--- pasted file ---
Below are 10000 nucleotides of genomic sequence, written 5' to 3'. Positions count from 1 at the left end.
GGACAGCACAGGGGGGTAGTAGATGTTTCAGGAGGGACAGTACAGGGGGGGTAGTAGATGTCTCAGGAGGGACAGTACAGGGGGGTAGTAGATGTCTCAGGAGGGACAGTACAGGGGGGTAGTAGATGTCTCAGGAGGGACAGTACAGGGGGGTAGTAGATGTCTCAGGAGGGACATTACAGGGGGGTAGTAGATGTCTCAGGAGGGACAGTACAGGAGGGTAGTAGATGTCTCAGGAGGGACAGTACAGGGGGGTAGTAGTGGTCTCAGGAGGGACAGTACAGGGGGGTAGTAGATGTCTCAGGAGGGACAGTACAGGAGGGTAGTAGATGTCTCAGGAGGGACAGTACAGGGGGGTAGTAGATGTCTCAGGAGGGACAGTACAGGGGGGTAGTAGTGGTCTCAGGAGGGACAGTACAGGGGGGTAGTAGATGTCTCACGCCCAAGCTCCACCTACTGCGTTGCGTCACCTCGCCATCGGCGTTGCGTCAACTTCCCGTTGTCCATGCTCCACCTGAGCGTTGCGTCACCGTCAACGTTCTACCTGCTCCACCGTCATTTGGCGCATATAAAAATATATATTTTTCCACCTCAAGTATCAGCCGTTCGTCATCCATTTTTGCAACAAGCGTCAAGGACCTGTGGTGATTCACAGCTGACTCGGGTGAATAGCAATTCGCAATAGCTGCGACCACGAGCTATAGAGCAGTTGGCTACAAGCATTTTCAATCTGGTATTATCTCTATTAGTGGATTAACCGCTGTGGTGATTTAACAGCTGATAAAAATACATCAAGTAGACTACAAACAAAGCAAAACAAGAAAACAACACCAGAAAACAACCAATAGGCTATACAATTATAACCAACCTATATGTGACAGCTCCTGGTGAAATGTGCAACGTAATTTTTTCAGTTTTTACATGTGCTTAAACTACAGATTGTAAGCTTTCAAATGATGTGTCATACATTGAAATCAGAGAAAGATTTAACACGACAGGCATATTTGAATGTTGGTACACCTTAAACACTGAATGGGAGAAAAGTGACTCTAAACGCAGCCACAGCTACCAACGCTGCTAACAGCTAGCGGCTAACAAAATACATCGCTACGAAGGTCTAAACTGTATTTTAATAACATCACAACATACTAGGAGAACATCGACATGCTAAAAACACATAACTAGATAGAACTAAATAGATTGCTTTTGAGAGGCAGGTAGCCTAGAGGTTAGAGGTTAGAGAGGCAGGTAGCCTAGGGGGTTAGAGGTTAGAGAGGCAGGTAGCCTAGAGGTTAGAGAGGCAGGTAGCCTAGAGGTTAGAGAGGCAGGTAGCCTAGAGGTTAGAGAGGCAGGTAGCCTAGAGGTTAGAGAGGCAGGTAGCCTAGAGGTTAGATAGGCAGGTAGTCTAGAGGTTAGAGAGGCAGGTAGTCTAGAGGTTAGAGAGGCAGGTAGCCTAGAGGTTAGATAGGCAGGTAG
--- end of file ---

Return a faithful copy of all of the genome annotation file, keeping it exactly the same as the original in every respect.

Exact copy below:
Below are 10000 nucleotides of genomic sequence, written 5' to 3'. Positions count from 1 at the left end.
GGACAGCACAGGGGGGTAGTAGATGTTTCAGGAGGGACAGTACAGGGGGGGTAGTAGATGTCTCAGGAGGGACAGTACAGGGGGGTAGTAGATGTCTCAGGAGGGACAGTACAGGGGGGTAGTAGATGTCTCAGGAGGGACAGTACAGGGGGGTAGTAGATGTCTCAGGAGGGACATTACAGGGGGGTAGTAGATGTCTCAGGAGGGACAGTACAGGAGGGTAGTAGATGTCTCAGGAGGGACAGTACAGGGGGGTAGTAGTGGTCTCAGGAGGGACAGTACAGGGGGGTAGTAGATGTCTCAGGAGGGACAGTACAGGAGGGTAGTAGATGTCTCAGGAGGGACAGTACAGGGGGGTAGTAGATGTCTCAGGAGGGACAGTACAGGGGGGTAGTAGTGGTCTCAGGAGGGACAGTACAGGGGGGTAGTAGATGTCTCACGCCCAAGCTCCACCTACTGCGTTGCGTCACCTCGCCATCGGCGTTGCGTCAACTTCCCGTTGTCCATGCTCCACCTGAGCGTTGCGTCACCGTCAACGTTCTACCTGCTCCACCGTCATTTGGCGCATATAAAAATATATATTTTTCCACCTCAAGTATCAGCCGTTCGTCATCCATTTTTGCAACAAGCGTCAAGGACCTGTGGTGATTCACAGCTGACTCGGGTGAATAGCAATTCGCAATAGCTGCGACCACGAGCTATAGAGCAGTTGGCTACAAGCATTTTCAATCTGGTATTATCTCTATTAGTGGATTAACCGCTGTGGTGATTTAACAGCTGATAAAAATACATCAAGTAGACTACAAACAAAGCAAAACAAGAAAACAACACCAGAAAACAACCAATAGGCTATACAATTATAACCAACCTATATGTGACAGCTCCTGGTGAAATGTGCAACGTAATTTTTTCAGTTTTTACATGTGCTTAAACTACAGATTGTAAGCTTTCAAATGATGTGTCATACATTGAAATCAGAGAAAGATTTAACACGACAGGCATATTTGAATGTTGGTACACCTTAAACACTGAATGGGAGAAAAGTGACTCTAAACGCAGCCACAGCTACCAACGCTGCTAACAGCTAGCGGCTAACAAAATACATCGCTACGAAGGTCTAAACTGTATTTTAATAACATCACAACATACTAGGAGAACATCGACATGCTAAAAACACATAACTAGATAGAACTAAATAGATTGCTTTTGAGAGGCAGGTAGCCTAGAGGTTAGAGGTTAGAGAGGCAGGTAGCCTAGGGGGTTAGAGGTTAGAGAGGCAGGTAGCCTAGAGGTTAGAGAGGCAGGTAGCCTAGAGGTTAGAGAGGCAGGTAGCCTAGAGGTTAGAGAGGCAGGTAGCCTAGAGGTTAGAGAGGCAGGTAGCCTAGAGGTTAGATAGGCAGGTAGTCTAGAGGTTAGAGAGGCAGGTAGTCTAGAGGTTAGAGAGGCAGGTAGCCTAGAGGTTAGATAGGCAGGTAG